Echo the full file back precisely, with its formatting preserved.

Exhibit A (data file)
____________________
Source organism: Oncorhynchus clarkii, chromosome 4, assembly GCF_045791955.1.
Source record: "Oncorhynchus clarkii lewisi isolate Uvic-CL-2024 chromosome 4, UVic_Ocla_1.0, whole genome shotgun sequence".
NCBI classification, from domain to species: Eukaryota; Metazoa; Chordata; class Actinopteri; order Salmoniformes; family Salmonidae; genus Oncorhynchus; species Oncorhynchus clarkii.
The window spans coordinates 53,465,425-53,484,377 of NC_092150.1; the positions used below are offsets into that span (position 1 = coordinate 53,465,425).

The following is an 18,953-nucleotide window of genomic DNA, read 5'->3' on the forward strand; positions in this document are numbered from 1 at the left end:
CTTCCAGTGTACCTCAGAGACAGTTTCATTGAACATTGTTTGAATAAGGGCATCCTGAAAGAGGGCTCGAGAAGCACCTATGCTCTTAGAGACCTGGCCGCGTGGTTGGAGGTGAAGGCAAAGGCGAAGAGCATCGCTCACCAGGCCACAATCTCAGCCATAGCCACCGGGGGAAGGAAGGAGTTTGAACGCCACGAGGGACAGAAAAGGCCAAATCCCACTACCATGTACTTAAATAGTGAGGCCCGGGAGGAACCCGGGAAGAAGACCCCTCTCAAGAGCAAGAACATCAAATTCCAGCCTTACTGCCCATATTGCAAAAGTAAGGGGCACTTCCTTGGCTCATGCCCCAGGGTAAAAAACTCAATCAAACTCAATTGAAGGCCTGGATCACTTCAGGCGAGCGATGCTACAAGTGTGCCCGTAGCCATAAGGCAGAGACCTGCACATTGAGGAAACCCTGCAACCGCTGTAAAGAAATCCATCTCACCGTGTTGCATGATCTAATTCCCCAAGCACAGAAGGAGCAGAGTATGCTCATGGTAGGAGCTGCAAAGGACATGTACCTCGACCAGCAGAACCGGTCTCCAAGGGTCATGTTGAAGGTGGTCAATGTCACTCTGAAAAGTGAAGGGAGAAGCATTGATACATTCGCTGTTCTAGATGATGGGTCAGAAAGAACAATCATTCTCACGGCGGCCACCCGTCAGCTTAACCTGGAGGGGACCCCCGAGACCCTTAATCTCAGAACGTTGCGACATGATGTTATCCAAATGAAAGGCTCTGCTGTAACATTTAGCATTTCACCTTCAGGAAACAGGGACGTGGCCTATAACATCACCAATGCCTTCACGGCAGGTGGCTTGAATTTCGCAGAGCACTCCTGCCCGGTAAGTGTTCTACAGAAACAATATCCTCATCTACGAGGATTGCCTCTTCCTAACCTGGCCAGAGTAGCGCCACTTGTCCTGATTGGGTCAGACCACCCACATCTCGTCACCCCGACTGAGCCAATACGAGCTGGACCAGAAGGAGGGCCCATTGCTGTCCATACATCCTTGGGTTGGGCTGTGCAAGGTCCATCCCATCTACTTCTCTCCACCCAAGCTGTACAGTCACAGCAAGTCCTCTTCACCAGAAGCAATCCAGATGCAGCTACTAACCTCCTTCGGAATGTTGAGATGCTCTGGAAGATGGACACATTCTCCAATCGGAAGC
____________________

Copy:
Source organism: Oncorhynchus clarkii, chromosome 4, assembly GCF_045791955.1.
Source record: "Oncorhynchus clarkii lewisi isolate Uvic-CL-2024 chromosome 4, UVic_Ocla_1.0, whole genome shotgun sequence".
NCBI classification, from domain to species: Eukaryota; Metazoa; Chordata; class Actinopteri; order Salmoniformes; family Salmonidae; genus Oncorhynchus; species Oncorhynchus clarkii.
The window spans coordinates 53,465,425-53,484,377 of NC_092150.1; the positions used below are offsets into that span (position 1 = coordinate 53,465,425).

The following is an 18,953-nucleotide window of genomic DNA, read 5'->3' on the forward strand; positions in this document are numbered from 1 at the left end:
CTTCCAGTGTACCTCAGAGACAGTTTCATTGAACATTGTTTGAATAAGGGCATCCTGAAAGAGGGCTCGAGAAGCACCTATGCTCTTAGAGACCTGGCCGCGTGGTTGGAGGTGAAGGCAAAGGCGAAGAGCATCGCTCACCAGGCCACAATCTCAGCCATAGCCACCGGGGGAAGGAAGGAGTTTGAACGCCACGAGGGACAGAAAAGGCCAAATCCCACTACCATGTACTTAAATAGTGAGGCCCGGGAGGAACCCGGGAAGAAGACCCCTCTCAAGAGCAAGAACATCAAATTCCAGCCTTACTGCCCATATTGCAAAAGTAAGGGGCACTTCCTTGGCTCATGCCCCAGGGTAAAAAACTCAATCAAACTCAATTGAAGGCCTGGATCACTTCAGGCGAGCGATGCTACAAGTGTGCCCGTAGCCATAAGGCAGAGACCTGCACATTGAGGAAACCCTGCAACCGCTGTAAAGAAATCCATCTCACCGTGTTGCATGATCTAATTCCCCAAGCACAGAAGGAGCAGAGTATGCTCATGGTAGGAGCTGCAAAGGACATGTACCTCGACCAGCAGAACCGGTCTCCAAGGGTCATGTTGAAGGTGGTCAATGTCACTCTGAAAAGTGAAGGGAGAAGCATTGATACATTCGCTGTTCTAGATGATGGGTCAGAAAGAACAATCATTCTCACGGCGGCCACCCGTCAGCTTAACCTGGAGGGGACCCCCGAGACCCTTAATCTCAGAACGTTGCGACATGATGTTATCCAAATGAAAGGCTCTGCTGTAACATTTAGCATTTCACCTTCAGGAAACAGGGACGTGGCCTATAACATCACCAATGCCTTCACGGCAGGTGGCTTGAATTTCGCAGAGCACTCCTGCCCGGTAAGTGTTCTACAGAAACAATATCCTCATCTACGAGGATTGCCTCTTCCTAACCTGGCCAGAGTAGCGCCACTTGTCCTGATTGGGTCAGACCACCCACATCTCGTCACCCCGACTGAGCCAATACGAGCTGGACCAGAAGGAGGGCCCATTGCTGTCCATACATCCTTGGGTTGGGCTGTGCAAGGTCCATCCCATCTACTTCTCTCCACCCAAGCTGTACAGTCACAGCAAGTCCTCTTCACCAGAAGCAATCCAGATGCAGCTACTAACCTCCTTCGGAATGTTGAGATGCTCTGGAAGATGGACACATTCTCCAATCGGAAGC